What’s the point of having media fact-checkers when they themselves need to be fact-checked?

PolitiFact awarded a “mostly false” rating this week to former U.S. Air Force fighter pilot Rep. Martha McSally, R-Ariz., for a campaign ad that says of her Senate opponent, “While we were in harm’s way in uniform, [Rep. Kyrsten Sinema, D-Ariz.] was protesting us in a pink tutu and denigrating our service."

The really outrageous thing here isn’t that what McSally said is true. The outrageous thing is that PolitiFact awarded the Republican congresswoman a “mostly false” rating, despite also recognizing that what she said is true.

The fact-checking group tweeted this week that McSally said Sinema “protested troops in a pink tutu. We looked into that claim and rated it Mostly False."

PolitiFact explained its ruling:

McSally in a campaign ad said, "While we were in harm’s way in uniform, Kyrsten Sinema was protesting us in a pink tutu and denigrating our service."

McSally retired from the Air Force in 2010 after 26 years of military service. After 9/11, Sinema led protests against the war in Iraq. At a 2003 rally called "No War! A Celebration of Life and Creativity," Sinema wore a pink tutu. Media reports of the rallies in 2002 and 2003 quote Sinema as opposing the war and the Bush administration’s policy, but we found no evidence of her disparaging troops.

McSally’s statement contains an element of truth but ignores critical facts that would give a different impression. We rate it Mostly False.

The PolitiFact article also includes this paragraph:

Sinema was a law student at the time who participated in a series of vigils and anti-war protests in Arizona. In at least one of those instances, she wore what looks like a pink tutu. The 2003 event coincided with Women’s International Day, included live music and dancing, and other attendees also wore pink outfits. Sinema described the event as "an expression of creativity and of self."

Yes, the “mostly false” rating is based entirely on PolitiFact trying to thread the needle by asking what "disparaging" really means. This is not, however, a clear factual question. "Disparage," much like "offend," is a term involving some subjective interpretation, no matter which side you're coming from.

The fact-checker rests its case on saying it couldn't find a specific example of Sinema saying anything disparaging at any of the anti-war rallies she participated in and helped organize. But for context, here’s a copy of a flyer distributed by one of the anti-war groups headed by Sinema. The flyer, which depicts members of the U.S. military as skeletal angels of death or something (I’m not really sure what the artist is going for), reads “You can help us push back U.S. terror in Iraq and the Middle East":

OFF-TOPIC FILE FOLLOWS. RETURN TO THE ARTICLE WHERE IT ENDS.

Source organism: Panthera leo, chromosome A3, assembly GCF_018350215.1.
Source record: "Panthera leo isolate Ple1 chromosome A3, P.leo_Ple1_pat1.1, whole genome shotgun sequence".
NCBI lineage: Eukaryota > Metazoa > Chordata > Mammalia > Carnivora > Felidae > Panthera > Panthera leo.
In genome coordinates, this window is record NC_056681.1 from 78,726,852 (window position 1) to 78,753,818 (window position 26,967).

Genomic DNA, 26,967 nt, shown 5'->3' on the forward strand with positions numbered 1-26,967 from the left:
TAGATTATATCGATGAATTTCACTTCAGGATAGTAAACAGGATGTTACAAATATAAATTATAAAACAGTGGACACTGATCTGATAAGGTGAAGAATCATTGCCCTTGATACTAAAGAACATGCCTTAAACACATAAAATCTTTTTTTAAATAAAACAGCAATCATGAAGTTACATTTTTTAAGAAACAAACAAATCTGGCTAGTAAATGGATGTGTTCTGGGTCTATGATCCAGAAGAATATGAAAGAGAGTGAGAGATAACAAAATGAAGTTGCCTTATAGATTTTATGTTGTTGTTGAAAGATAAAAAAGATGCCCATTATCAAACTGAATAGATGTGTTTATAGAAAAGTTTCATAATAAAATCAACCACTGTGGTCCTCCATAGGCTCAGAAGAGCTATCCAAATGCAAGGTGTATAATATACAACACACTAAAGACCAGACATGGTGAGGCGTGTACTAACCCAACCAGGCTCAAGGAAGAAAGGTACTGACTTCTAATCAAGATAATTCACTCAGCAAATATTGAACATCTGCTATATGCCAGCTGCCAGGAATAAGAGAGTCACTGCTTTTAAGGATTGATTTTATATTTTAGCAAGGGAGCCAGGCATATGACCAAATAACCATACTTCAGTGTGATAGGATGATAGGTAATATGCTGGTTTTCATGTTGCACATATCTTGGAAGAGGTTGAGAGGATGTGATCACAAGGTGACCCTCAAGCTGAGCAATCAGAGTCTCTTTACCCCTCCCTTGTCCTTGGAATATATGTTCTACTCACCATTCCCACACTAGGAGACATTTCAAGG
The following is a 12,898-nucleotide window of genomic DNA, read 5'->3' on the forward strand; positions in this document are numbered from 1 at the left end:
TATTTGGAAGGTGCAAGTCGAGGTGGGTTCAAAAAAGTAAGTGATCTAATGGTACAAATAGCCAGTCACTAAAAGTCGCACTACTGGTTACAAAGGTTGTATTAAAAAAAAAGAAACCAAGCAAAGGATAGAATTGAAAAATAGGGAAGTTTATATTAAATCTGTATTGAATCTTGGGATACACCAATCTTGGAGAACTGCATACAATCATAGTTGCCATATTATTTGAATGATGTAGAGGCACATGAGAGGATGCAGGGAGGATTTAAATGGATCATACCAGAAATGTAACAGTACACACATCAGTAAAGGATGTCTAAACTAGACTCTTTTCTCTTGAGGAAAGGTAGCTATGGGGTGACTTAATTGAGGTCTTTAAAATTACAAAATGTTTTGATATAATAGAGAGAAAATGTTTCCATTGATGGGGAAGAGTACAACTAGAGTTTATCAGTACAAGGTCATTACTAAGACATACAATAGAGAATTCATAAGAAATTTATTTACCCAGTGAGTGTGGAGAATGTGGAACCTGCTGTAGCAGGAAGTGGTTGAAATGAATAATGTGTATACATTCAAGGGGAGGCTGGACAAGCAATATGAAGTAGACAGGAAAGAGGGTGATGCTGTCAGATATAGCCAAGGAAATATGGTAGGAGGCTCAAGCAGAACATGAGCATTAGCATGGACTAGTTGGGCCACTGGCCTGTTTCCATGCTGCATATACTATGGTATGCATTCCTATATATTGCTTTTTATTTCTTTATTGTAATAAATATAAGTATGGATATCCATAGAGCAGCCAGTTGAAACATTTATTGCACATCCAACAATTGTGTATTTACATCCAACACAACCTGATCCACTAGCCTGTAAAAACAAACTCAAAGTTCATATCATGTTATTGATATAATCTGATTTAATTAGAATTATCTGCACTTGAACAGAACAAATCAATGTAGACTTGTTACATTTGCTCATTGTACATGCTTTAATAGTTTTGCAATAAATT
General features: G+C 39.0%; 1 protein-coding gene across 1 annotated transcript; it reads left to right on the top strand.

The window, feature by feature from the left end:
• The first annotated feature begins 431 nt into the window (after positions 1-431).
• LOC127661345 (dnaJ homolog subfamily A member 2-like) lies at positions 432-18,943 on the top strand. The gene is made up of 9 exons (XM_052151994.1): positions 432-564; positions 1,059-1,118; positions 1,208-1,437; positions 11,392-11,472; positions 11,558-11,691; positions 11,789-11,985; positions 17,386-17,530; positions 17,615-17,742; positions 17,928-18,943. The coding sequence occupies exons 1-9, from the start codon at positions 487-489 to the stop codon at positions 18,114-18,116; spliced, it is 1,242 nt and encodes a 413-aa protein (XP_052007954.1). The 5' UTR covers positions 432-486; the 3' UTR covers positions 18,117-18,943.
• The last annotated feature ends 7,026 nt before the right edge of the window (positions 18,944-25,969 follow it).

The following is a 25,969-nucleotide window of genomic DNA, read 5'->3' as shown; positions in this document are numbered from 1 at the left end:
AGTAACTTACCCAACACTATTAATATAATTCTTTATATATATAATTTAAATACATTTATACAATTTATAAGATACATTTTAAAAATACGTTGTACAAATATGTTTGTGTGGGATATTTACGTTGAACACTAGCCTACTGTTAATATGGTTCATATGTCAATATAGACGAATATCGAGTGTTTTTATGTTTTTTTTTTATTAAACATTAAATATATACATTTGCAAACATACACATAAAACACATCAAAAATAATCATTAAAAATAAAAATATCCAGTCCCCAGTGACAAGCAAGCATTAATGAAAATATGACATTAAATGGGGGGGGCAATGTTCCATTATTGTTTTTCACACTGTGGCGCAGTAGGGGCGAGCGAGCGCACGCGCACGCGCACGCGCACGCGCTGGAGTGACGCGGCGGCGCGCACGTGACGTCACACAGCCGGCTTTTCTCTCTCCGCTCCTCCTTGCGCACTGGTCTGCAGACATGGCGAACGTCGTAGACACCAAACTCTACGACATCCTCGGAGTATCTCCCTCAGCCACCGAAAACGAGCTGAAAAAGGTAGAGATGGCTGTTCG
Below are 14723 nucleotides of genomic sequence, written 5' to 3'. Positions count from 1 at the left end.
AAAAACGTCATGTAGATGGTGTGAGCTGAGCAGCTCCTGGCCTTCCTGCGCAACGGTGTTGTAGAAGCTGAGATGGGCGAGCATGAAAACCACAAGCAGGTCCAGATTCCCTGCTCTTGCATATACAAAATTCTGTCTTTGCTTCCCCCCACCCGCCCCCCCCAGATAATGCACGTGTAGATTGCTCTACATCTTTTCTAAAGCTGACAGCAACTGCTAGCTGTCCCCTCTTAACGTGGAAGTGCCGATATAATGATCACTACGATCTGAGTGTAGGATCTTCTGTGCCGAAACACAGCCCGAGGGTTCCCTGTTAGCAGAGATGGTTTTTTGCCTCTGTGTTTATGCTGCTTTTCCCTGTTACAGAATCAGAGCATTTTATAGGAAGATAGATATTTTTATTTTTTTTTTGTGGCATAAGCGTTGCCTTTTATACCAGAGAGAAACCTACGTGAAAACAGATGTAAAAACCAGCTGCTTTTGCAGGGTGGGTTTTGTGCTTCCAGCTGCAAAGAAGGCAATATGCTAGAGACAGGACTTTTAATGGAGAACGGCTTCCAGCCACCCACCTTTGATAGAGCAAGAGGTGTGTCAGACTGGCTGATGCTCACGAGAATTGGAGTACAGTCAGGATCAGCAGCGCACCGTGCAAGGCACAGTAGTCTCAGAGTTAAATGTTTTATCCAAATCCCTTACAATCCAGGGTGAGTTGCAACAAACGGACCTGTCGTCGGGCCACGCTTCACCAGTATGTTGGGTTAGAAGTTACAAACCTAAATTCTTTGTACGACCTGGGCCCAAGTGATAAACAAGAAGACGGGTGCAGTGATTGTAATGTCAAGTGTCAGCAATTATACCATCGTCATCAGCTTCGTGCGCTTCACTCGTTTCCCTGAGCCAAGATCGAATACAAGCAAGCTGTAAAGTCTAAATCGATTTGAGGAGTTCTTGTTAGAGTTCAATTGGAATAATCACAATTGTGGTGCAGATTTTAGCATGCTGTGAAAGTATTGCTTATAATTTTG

Also, here’s the picture of Sinema in an honest-to-God pink tutu at an anti-war rally, in case you were wondering about that part:

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PolitiFact went with “mostly false” anyway.

If you can believe it, the fact-checker circled the wagons later after it received well-deserved pushback.

“The Senate Leadership Fund and Defend Arizona contacted us after publication to point out that CNN published a story on Sept. 15 saying that a group led by Sinema in the early 2000s distributed anti-war flyers, including one that depicted a soldier as a skeleton,” PolitiFact said in its defense.

It added, “Sinema’s campaign told CNN, however, that Sinema did not approve or design the flyers. The flyers were not used in McSally's ad claiming that Sinema denigrated troops. McSally's campaign did not send PolitiFact the flyers — or any other material — as evidence for the claim. McSally's ad focused on Sinema wearing a tutu. Contemporaneous reporting of the event in which Sinema wore a tutu did not say that Sinema denigrated troops. Given that the flyer is not evidence that Sinema denigrated troops herself, our rating remains the same.”

I've written before about the uselessness of "mostly false" and "half true" fact-check ratings, but this is beyond ridiculous. With fact-checkers like this, who needs political spin doctors?